Fire is the physical manifestation of an incorporeal reality or the spirit of Yahweh. That is the reason it can't be defined under matter as the other elements are and there has to be three (3) conditions in order to invoke fire. This is showing that the creator Yahweh is a 3-fold unity being the Father, The Word and Holy Spirit. At no point in time will you get Yahweh without the 3-fold unity just like there can't be fire without those 3 conditions present which are the fuel, oxygen and heat.
Amen to that.. So fire proves there is indeed God, and therefore disproves other theories such as the big bang, the evolution and so on.

I am not sure you could conclude that fire proves God.

However, if you think of Traditional Chinese Balance (Medicine?), there are five basic elements:

Fire, Wood, Earth, Water, and Metal.

http://healthy-ojas.com/systems/tcm-five-elements.html

I can't really say much about the theory, but:
Quote
Fire is characterized as draught, heat, flaring, ascendance, movement, etc.
 

Offline imatfaal

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What is the composition of fire?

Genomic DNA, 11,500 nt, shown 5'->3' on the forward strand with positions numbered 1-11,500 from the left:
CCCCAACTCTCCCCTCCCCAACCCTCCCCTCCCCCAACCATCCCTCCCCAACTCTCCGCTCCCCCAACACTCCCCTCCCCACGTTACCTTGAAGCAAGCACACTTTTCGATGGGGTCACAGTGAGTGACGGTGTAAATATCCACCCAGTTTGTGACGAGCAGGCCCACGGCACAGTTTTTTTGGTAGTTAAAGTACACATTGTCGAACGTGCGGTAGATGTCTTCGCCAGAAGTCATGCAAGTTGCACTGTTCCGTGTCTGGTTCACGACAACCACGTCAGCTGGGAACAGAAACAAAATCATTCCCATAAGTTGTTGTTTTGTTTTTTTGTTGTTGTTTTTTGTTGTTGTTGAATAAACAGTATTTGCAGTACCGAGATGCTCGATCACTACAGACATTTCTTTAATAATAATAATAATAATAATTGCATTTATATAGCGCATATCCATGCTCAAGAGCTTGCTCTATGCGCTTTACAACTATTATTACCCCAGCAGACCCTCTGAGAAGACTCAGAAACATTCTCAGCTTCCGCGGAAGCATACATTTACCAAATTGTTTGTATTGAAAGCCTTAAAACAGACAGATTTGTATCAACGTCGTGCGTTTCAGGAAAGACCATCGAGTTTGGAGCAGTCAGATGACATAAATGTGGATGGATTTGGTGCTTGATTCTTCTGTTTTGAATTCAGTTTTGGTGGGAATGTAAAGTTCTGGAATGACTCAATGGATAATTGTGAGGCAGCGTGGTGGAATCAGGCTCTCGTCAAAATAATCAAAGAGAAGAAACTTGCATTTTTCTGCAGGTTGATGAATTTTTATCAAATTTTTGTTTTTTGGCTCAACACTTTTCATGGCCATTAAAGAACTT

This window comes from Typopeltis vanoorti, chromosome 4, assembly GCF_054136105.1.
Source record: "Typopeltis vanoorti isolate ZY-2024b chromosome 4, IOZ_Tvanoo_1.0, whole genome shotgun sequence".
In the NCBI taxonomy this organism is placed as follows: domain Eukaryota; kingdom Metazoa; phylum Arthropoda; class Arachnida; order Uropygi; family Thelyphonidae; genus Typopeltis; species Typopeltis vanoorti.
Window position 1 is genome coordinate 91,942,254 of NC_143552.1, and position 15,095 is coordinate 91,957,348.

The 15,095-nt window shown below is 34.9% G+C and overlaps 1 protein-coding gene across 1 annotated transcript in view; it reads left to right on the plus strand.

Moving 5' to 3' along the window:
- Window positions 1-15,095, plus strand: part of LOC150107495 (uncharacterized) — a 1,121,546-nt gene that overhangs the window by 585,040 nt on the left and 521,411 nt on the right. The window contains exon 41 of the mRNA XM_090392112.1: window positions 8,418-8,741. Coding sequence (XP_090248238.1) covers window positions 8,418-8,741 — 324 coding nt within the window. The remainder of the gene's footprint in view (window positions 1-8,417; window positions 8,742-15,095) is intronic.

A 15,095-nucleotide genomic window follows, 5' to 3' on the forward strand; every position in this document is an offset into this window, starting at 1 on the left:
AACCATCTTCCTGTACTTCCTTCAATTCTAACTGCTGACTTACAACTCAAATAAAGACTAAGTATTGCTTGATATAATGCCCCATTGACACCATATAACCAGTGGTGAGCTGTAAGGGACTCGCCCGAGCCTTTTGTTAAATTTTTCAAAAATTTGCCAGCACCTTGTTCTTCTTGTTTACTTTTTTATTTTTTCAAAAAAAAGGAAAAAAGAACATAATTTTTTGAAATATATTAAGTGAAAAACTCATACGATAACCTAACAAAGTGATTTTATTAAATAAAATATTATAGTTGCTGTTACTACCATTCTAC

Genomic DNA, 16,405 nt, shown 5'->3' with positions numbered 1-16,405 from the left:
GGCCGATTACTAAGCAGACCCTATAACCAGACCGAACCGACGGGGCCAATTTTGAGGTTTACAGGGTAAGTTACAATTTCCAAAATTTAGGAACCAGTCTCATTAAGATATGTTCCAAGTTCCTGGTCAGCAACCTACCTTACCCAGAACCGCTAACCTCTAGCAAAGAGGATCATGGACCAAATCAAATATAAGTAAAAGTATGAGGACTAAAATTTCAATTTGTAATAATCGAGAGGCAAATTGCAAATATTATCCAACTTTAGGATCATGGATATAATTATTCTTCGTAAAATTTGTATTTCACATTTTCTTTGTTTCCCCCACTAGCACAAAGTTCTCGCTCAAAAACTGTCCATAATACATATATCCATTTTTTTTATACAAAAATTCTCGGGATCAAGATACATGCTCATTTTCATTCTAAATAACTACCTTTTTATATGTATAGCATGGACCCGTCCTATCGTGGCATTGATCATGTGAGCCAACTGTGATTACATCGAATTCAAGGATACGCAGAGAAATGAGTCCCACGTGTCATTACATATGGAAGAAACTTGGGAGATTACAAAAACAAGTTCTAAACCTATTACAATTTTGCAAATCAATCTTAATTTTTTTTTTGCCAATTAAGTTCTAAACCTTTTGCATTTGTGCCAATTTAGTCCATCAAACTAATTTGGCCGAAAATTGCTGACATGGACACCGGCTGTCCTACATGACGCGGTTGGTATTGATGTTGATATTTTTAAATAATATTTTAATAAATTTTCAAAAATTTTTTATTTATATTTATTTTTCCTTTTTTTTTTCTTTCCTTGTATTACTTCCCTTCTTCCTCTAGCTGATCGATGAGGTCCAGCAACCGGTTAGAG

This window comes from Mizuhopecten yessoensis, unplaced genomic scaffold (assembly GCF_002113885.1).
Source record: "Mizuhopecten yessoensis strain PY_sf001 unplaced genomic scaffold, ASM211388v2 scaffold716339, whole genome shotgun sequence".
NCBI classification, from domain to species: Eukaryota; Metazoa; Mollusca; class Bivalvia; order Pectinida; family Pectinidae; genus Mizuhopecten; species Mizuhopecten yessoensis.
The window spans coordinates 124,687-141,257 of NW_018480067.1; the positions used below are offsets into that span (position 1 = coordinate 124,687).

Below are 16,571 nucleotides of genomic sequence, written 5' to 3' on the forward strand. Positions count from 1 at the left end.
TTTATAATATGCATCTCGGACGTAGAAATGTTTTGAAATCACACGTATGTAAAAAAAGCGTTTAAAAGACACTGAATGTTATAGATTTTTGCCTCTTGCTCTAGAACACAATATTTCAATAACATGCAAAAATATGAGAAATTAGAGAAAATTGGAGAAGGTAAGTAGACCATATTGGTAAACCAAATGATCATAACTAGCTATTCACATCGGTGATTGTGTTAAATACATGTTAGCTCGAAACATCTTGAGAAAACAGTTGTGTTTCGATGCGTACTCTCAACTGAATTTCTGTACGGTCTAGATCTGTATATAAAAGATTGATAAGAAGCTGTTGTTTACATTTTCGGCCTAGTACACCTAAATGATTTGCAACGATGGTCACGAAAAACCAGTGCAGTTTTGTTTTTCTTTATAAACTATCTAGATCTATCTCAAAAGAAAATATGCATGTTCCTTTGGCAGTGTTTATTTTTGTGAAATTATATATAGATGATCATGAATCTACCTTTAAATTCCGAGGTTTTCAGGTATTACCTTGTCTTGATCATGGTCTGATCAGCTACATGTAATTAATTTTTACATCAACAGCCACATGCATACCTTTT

« Reply #13 on: 29/06/2011 11:19:13 »
Let's keep it Science please guys! 
 

Offline Mr. Data

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What is the composition of fire?
« Reply #14 on: 29/06/2011 11:20:22 »
Fire is the physical manifestation of an incorporeal reality or the spirit of Yahweh. That is the reason it can't be defined under matter as the other elements are and there has to be three (3) conditions in order to invoke fire. This is showing that the creator Yahweh is a 3-fold unity being the Father, The Word and Holy Spirit. At no point in time will you get Yahweh without the 3-fold unity just like there can't be fire without those 3 conditions present which are the fuel, oxygen and heat.
Amen to that.. So fire proves there is indeed God, and therefore disproves other theories such as the big bang, the evolution and so on.

I am not sure you could conclude that fire proves God.

However, if you think of Traditional Chinese Balance (Medicine?), there are five basic elements:

Fire, Wood, Earth, Water, and Metal.

http://healthy-ojas.com/systems/tcm-five-elements.html

I can't really say much about the theory, but:
Quote
Fire is characterized as draught, heat, flaring, ascendance, movement, etc.

Yes... the link I gave gives a very accurate description of such myths.
 

Offline Mr. Data

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What is the composition of fire?
« Reply #15 on: 29/06/2011 11:21:18 »
Let's keep it Science please guys! 

Fire is just infrared light.
 

Offline imatfaal

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What is the composition of fire?
« Reply #16 on: 29/06/2011 12:19:36 »
Let's keep it Science please guys! 

Fire is just infrared light.